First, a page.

domestic purchasing potential". (7) In plain words: People have become
poorer and there are a lot of things they cannot afford any more. This
and nothing else is a brake for the further rise of prices. This kind
of "anti-inflational policy" of impoverishment of the working
masses may serve as an incentive for production and business in a capitalist
economy, because here it makes workforce cheaper and so eases the profitable
production for the investor. In Czechia and Slovakia it effects nothing
but a decrease in the domestic demand that can not be made up for by exports.
For those who name the Slovaks as a scapegoat for the separation of Czechoslovakia:
It is unjust to claim that the main effort for it was made by the Slovak
politicians. It is true that the winner of the elections in Slovakia,
Vladimir Meciar, in his nationalistic delusion that Prague is the source
of all evil rather is prepared to put up with an even quicker breakdown
of his national economy than further on submit to this "dictatorship".
Václav Klaus, on the other hand, is mistaken in his conviction
that with Slovakia he would only get rid of a handicap and now nothing
will stand in the way of the realization of his reforms. The good money
that he doesnt want to waste on unprofitable Slovak companies is
no good money at all but the self-emitted crown that is not accepted on
the world market. The goods that the Czech enterprises have bought from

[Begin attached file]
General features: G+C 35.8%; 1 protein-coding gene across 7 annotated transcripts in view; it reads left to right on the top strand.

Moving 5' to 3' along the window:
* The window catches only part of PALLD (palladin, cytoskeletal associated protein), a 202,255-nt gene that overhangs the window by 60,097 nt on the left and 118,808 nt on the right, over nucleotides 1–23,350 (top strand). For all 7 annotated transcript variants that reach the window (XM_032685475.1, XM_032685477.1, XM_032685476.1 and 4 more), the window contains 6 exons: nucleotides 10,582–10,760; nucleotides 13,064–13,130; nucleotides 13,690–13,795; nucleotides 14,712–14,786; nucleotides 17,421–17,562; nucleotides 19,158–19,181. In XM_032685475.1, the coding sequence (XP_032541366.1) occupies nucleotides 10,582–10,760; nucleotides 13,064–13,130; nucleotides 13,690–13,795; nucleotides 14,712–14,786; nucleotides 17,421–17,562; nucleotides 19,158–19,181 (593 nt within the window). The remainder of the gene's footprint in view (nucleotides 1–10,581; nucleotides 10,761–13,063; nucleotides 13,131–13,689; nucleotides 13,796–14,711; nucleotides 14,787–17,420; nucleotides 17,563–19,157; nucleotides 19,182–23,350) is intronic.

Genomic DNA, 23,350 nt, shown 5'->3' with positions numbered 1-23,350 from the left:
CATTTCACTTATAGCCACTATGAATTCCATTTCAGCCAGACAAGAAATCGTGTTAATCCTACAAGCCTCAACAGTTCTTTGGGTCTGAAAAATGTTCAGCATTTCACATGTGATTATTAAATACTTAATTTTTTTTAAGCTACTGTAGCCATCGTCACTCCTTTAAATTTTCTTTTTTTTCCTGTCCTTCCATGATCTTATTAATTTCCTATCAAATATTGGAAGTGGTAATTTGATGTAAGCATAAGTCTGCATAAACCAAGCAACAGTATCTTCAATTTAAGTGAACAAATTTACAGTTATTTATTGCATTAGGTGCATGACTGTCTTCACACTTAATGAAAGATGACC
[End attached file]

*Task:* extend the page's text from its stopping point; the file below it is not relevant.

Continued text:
their Slovak colleagues up to now for these very same crowns are from
now on only to be had against hard currency, either as always from Slovakia
or from other countries. And it is fatal to underestimate the range of
such imports: In more than 40 years of socialist division of labour a
lot of dependencies have been established.
The proposal of Meciar to establish a Czech-Slovak Federation with an
international acknowledged Slovakia but with a common currency,
was consciously or not an attack against Klaus financial
policy, in special against his restrictive monetary policy, and consequently
it has been rejected immediately.
In their efforts to proclaim optimism, the western know-it-alls,
so-called experts, at times deliver almost fantastic statements when commenting
on these political and economical quakes. A German professor acknowledges
the "achievement" that the decrease of production has
gone back to 5%, and that he inflation in this last month has reached
a standstill. This is an interesting statement from the citizen of a country
where the economists have near to hysterical breakdowns, should the economic
growth measure less that half a percent compared to the predicted
one. The guest from the Czech Republic (in this discussion on TV) who
is a member of Klaus party, the ODS, had to protest by explaining
that the Czech authorities in no way esteemed this a success. His effort
was in vain. He was enlightened that it is all a matter of figures and
after all 5% is better than 10%.(8)
A Cologne-based institute for economy believes that the Czechoslovak crown
has promising prospects becoming a convertible currency. How do they argue
this? Because the crown has been subject to a 46% depreciation between
1989 and 1992. Usually this is hardly considered an indication of a currencys
Conclusion: Václav Klaus is executing all
the hardships connected to an economical system called capitalism on his
own people. This is what he is praised for by western analysts,
not for his successes he has not got any. What makes Klaus attractive
to western spectators is the practical application of all the dogmas
of political economy:
He advocates the thesis of "downsizing" the economy: It does
not imply the ruin of an economy but its recovery when only that
is being produced what is needed and sold.(10) The message is clear:
If something is not bought it is therefore not needed. Whoever
does not have the required change cannot allow himself any desires and